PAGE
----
Back in the 1960s, archaeologists discovered a trove of ancient artifacts along the northern coast of Oregon, an area once occupied by Chinookan- and Salish-speaking populations. The site, known as Par-Tee, boasted a shell midden—or sizable heap of shells, bones, utensils and other miscellaneous objects—that contained some 7,000 tools dated to between 100 and 800 A.D. Few of these relics have ever been studied.
Robert Losey and Emily Hull, both researchers at Canada’s University of Alberta, recently decided to take a closer look at some of the Par-Tee artifacts, many of which are housed at the Smithsonian’s National Museum of Natural History in Washington, D.C. They focused their attention on atlatls, tools (made from whalebone in this case) that let ancient humans propel spears and darts with increased accuracy, and noticed that some of these implements were quite small—too small, in fact, to have been used by adults.
Writing in the journal Antiquity, the researchers suggest that these tools were “crafted specifically to fit the hands of children.”
From an early age, in other words, ancient Native Americans were learning how to hunt and fight.
Before the advent of the bow and arrow, atlatls were one of the most ubiquitous means of hurling projectiles. These devices, which had a grip at one end and a hook for a dart at the other, helped increase the range and force of a weapon. But they weren’t easy to use. Operators had to apply torque as the dart was released from the hand, and because atlatls were not as accurate as bows, hunting with the instrument likely required the coordination of multiple individuals.
“The ability to operate such weapons effectively was a critical skill, but not a simple one to master,” the study authors write. “Proficient atlatl users probably would have had greater success in hunting than those less skilled with the atlatl, resulting in dietary and social advantages for themselves and their community. Such individuals might also be more successful in warfare and self-defence.”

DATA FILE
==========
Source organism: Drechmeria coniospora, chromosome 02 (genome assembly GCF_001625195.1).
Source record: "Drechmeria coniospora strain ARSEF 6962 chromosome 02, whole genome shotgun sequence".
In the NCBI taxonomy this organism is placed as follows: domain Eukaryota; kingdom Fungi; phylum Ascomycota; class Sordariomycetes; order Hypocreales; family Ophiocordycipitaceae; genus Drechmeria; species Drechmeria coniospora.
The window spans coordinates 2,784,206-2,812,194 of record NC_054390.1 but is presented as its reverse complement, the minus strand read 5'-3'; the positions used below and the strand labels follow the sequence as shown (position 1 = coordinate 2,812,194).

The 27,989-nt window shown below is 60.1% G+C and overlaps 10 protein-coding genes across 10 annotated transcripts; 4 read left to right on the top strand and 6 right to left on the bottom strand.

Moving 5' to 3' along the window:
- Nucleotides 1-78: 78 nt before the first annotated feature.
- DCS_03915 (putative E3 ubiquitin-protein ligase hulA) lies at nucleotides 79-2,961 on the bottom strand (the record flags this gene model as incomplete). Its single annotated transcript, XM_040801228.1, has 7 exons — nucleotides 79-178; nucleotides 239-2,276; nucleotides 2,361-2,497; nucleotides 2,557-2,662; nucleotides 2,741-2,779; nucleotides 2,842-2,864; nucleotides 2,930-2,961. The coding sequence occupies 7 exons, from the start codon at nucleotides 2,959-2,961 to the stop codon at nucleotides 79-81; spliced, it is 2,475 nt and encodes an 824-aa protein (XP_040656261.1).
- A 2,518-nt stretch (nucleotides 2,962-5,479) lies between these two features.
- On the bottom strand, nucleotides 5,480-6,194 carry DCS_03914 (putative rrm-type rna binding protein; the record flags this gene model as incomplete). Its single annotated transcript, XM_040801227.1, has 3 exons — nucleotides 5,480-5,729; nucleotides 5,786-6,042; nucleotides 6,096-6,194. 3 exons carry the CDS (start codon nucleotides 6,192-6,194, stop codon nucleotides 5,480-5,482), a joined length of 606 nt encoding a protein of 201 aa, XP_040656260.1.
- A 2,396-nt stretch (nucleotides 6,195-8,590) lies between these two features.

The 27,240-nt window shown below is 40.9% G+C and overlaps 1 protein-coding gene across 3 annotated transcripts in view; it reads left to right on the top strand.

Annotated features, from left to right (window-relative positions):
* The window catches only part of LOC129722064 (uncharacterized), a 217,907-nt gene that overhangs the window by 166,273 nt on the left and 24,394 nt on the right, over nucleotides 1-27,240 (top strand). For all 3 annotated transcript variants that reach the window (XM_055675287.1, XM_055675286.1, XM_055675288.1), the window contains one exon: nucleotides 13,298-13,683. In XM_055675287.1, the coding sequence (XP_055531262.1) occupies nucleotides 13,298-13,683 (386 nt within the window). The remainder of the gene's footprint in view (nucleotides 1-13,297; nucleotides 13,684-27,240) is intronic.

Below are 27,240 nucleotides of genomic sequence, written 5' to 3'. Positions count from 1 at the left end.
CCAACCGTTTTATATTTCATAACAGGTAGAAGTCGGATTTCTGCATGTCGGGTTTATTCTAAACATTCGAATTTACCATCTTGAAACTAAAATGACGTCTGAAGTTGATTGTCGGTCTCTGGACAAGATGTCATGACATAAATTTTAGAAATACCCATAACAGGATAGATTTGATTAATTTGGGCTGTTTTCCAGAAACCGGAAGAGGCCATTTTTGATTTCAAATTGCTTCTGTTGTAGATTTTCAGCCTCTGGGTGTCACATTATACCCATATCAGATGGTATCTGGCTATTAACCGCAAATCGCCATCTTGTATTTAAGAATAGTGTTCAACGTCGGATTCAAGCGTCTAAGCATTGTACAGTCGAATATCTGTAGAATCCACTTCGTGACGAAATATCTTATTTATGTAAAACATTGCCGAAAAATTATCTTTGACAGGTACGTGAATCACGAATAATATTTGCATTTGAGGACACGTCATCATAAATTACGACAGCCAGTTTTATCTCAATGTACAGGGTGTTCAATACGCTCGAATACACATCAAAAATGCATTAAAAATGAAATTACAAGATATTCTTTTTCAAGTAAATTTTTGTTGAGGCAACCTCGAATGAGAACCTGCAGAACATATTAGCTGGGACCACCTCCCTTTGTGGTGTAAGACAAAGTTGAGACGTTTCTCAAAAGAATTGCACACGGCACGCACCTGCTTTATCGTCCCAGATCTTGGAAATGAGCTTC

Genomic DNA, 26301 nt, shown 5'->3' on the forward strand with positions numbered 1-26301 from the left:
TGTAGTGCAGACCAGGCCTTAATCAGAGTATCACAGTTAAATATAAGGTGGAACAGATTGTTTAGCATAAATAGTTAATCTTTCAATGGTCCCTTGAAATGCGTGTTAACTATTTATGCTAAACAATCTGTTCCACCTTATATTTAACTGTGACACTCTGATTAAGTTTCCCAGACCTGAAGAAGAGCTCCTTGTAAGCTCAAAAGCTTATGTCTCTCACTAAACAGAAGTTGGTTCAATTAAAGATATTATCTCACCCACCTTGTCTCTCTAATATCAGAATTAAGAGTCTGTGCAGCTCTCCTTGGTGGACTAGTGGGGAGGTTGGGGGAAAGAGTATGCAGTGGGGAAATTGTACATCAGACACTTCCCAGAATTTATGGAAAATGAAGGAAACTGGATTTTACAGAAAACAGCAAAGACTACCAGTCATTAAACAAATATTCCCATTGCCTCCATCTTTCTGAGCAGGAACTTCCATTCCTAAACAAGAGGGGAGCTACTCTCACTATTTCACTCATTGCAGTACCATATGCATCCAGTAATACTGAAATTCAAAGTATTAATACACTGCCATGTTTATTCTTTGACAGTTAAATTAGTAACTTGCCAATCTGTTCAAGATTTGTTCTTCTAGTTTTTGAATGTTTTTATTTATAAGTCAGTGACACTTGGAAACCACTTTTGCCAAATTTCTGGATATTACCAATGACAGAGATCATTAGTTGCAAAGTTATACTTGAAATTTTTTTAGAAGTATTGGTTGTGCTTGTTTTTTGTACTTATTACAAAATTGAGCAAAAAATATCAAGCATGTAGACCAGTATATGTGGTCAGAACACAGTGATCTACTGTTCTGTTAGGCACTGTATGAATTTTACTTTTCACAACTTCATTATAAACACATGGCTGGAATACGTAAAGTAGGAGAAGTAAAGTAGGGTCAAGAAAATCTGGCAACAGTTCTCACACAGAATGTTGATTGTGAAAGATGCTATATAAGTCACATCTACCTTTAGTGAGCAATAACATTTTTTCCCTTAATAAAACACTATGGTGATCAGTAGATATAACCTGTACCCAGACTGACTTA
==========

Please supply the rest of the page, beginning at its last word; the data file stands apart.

It makes sense, therefore, that atlatl training started young among the people who dwelled along Oregon’s coast. When the researchers examined the Par-Tee haul, they found that the largest atlatl was 166 times bigger than the smallest one—a difference too large to be explained by normal hand size variation among adults, or between men and women, according to the study authors. The mini atlatls thus offer compelling evidence that the tools were deliberately scaled down for little hands.
“You want to learn how to use these things as soon as you can,” Losey tells Isaac Schultz of Atlas Obscura. “Surely, people started using [atlatls] in childhood, so by the time you’re physically an adult you’re already good at it.”
These new insights are particularly significant because archaeologists have only recently turned their attention to the study of children’s roles as contributing members of ancient societies; Jane Eva Baxter, an archaeologist at Chicago’s DePaul University, tells Colin Barras of Science that experts began to seriously consider the subject about 20 years ago.
Children’s toys, and even baby bottles, have been found at various sites around the world. But miniaturized instruments like the small atlatls are unique because they straddle the boundary between work and play.
“It’s a toy, it’s a training tool, and it’s a way of learning to work,” says Baxter to Schultz.
Hunting and fighting weren’t the only essential components of life in ancient North America: Weaving, woodworking and canoeing were also complex tasks that may have required small training equipment for little humans.
“[E]vidence of this should be visible in other Northwest Coast artefacts,” the study authors write, “if we are willing to search for it.”